• For each file (such as security_classes), its content is the concatenation of the files with the same name under system/sepolicy/ and BOARDS_SEPOLICY_DIRS.
  • The policy.conf is sent to SELinux compiler for syntax checking and compiled into binary format as sepolicy on the device.
    This image shows the files that generate the SELinux policy file
                for Android 7.x.
    Figure 2. SELinux policy file

SELinux files

After compiling, Android devices running 7.x and earlier typically contain the following SELinux-related files:

  • selinux_version
  • sepolicy: binary output after combining policy files (security_classes, initial_sids, *.te, etc.)
  • file_contexts
  • property_contexts
  • seapp_contexts
  • service_contexts
  • system/etc/mac_permissions.xml

For more details, see Implementing SELinux.

SELinux initialization

When the system boots up, SELinux is in permissive mode (and not in enforcing mode). The init process performs the following tasks:

  • Loads sepolicy files from ramdisk into the kernel through /sys/fs/selinux/load.
  • Switches SELinux to enforcing mode.
  • Re-exec()s itself to apply the SELinux domain rule to itself.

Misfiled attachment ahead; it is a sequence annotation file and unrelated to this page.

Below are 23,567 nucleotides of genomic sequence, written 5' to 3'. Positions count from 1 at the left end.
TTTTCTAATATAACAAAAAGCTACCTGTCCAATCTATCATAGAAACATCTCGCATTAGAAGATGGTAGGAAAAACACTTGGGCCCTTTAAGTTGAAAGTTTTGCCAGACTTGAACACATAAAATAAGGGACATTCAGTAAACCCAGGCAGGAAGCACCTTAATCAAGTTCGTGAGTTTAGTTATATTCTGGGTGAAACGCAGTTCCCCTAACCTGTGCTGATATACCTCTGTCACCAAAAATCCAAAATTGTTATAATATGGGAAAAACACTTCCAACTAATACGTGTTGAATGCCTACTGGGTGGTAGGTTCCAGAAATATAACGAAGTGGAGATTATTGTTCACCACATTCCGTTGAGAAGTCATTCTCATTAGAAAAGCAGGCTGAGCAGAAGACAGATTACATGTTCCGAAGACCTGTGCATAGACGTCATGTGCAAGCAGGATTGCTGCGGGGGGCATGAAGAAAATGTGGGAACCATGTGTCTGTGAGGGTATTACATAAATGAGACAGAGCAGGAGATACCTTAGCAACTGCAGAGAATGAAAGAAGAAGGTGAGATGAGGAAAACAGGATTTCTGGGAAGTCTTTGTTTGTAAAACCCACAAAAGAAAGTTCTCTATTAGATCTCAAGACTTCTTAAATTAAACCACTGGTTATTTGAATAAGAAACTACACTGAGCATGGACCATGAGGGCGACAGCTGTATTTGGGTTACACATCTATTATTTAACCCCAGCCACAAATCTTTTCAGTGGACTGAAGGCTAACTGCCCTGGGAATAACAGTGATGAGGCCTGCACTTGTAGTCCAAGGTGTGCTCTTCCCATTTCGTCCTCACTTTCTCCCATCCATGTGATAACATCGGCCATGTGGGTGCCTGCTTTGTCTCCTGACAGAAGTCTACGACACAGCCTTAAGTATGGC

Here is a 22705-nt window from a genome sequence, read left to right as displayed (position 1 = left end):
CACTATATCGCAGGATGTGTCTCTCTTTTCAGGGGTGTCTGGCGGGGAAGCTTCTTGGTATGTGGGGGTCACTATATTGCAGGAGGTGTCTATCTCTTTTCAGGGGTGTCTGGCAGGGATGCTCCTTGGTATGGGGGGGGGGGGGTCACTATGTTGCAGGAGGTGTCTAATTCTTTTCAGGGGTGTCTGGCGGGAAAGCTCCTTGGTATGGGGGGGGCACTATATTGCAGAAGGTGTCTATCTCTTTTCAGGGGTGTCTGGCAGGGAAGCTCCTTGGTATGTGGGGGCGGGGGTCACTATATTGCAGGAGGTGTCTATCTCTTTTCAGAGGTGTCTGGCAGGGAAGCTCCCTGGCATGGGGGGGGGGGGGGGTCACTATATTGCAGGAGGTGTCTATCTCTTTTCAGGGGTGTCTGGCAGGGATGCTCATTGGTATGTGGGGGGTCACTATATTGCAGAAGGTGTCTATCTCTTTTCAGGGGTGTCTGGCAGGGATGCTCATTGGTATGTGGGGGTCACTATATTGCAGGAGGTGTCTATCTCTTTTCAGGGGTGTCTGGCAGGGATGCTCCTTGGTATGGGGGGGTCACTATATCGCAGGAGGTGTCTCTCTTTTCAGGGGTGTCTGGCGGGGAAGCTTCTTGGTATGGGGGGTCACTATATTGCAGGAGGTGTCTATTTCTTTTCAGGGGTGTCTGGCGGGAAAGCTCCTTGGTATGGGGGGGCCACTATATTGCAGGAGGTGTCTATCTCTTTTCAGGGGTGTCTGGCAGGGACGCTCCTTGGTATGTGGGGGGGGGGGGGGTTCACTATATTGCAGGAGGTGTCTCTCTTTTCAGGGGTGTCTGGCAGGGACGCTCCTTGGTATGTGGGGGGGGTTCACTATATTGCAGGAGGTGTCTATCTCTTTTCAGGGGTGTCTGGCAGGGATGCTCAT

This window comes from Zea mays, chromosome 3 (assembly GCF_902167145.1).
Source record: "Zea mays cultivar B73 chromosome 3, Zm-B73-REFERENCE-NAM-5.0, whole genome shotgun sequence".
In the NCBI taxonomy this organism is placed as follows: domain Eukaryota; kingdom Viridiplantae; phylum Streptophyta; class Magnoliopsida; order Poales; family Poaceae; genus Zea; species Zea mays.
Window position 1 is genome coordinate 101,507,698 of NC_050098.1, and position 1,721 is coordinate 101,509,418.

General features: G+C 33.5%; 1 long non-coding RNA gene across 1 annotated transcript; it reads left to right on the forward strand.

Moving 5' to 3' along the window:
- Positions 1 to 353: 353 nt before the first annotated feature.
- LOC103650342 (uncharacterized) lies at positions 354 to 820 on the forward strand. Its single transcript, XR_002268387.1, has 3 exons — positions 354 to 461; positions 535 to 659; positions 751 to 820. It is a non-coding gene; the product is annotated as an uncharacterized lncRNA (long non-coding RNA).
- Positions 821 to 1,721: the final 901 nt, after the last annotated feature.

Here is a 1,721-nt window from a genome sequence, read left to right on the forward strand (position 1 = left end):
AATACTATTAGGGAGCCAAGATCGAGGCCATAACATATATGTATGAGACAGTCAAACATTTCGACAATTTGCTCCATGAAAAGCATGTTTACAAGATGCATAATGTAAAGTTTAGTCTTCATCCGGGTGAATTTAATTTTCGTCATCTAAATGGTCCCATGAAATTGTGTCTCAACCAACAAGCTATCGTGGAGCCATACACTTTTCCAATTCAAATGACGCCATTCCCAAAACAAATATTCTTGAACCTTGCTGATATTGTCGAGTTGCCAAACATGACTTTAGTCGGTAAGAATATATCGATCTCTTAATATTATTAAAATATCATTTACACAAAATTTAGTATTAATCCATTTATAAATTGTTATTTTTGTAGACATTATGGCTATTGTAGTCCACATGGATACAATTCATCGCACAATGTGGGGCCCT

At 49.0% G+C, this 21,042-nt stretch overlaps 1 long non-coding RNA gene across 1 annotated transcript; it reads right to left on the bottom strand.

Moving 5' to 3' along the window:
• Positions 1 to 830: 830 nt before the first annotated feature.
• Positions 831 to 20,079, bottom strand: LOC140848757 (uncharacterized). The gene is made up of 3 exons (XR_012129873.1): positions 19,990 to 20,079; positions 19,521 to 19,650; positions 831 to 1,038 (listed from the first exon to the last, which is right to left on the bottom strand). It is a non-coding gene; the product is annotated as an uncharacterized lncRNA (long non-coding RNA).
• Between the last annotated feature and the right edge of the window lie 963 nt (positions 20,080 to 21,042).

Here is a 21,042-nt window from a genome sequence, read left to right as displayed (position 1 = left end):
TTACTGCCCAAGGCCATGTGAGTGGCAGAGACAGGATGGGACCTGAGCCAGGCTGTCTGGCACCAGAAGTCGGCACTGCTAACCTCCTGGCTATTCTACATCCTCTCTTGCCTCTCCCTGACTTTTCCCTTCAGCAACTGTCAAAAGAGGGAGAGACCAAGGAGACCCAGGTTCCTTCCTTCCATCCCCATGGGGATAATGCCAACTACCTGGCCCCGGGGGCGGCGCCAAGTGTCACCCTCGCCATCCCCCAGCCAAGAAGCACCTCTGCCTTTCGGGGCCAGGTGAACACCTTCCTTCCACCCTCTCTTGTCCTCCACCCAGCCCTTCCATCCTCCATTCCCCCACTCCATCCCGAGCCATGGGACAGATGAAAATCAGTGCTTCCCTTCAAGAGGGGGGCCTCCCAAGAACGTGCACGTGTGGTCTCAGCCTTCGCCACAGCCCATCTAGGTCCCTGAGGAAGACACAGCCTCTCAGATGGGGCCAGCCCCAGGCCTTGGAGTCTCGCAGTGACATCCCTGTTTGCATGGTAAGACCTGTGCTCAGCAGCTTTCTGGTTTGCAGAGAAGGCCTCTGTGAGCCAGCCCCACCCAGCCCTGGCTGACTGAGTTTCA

To shorten the boot time, perform the re-exec() on the init process as soon as possible.

Android 8.0 and higher

In Android 8.0, SELinux policy is split into platform and vendor components to allow independent platform/vendor policy updates while maintaining compatibility.

The platform sepolicy is further split into platform private and platform public parts to export specific types and attributes to vendor policy writers. The platform public types/attributes are guaranteed to be maintained as stable APIs for a given platform version. Compatibility with previous platform public types/attributes can be guaranteed for several versions using platform mapping files.

Platform public sepolicy

The platform public sepolicy includes everything defined under system/sepolicy/public. The platform can assume the types and attributes defined under public policy are stable APIs for a given platform version. This forms the part of the sepolicy that is exported by platform on which vendor (i.e. device) policy developers may write additional device-specific policy.

Types are versioned according to the version of the policy that vendor files are written against, defined by the PLATFORM_SEPOLICY_VERSION build variable. The versioned public policy is then included with the vendor policy and (in its original form) in the platform policy. Thus, the final policy includes the private platform policy, the current platform's public sepolicy, the device-specific policy, and the versioned public policy corresponding to the platform version against which the device policy was written.

Platform private sepolicy